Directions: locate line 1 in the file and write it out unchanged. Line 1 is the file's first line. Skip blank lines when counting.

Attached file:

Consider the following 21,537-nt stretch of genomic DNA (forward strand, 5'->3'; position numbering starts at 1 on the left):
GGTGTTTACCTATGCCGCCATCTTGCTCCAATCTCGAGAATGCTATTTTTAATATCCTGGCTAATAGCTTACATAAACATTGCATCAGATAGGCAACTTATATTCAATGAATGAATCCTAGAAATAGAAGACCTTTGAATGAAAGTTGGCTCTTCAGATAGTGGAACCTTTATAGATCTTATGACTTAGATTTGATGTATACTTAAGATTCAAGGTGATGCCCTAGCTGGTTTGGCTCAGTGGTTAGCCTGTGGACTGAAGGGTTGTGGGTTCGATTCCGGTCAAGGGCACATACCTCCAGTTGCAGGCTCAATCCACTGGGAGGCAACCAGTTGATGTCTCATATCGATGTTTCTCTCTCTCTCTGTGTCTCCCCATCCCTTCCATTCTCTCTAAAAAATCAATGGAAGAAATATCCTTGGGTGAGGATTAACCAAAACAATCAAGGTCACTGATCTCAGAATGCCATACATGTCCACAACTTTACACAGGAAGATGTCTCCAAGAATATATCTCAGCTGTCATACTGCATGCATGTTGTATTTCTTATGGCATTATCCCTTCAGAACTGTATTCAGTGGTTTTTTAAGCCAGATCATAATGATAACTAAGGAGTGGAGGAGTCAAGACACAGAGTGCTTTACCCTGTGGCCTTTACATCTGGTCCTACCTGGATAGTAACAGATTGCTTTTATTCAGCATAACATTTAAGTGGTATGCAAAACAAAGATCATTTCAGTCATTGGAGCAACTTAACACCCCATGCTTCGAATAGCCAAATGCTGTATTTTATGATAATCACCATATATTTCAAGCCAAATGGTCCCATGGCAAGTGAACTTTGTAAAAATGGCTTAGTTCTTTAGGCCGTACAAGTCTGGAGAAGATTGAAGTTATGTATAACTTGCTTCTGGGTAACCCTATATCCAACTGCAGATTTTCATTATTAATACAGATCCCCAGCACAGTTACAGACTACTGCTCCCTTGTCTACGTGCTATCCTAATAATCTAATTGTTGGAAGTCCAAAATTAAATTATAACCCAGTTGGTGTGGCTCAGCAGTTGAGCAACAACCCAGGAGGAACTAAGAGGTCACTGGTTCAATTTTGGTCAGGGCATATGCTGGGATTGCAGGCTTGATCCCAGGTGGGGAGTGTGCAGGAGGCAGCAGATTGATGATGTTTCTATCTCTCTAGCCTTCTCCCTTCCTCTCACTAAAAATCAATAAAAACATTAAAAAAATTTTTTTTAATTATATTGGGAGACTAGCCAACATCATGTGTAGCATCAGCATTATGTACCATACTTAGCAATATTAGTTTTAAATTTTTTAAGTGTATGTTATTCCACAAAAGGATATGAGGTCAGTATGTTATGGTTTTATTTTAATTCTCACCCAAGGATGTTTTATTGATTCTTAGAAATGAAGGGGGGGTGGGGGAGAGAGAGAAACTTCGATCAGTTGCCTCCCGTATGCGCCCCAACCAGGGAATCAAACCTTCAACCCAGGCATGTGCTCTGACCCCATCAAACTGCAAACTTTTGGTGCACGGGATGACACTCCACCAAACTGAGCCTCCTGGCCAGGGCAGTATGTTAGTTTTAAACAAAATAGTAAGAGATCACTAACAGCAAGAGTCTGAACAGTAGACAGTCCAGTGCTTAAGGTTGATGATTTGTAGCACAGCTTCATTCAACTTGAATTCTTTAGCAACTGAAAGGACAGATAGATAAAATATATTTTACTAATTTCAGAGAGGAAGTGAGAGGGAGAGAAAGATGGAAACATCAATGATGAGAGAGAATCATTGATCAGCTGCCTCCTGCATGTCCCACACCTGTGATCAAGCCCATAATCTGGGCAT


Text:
Consider the following 21,537-nt stretch of genomic DNA (forward strand, 5'->3'; position numbering starts at 1 on the left):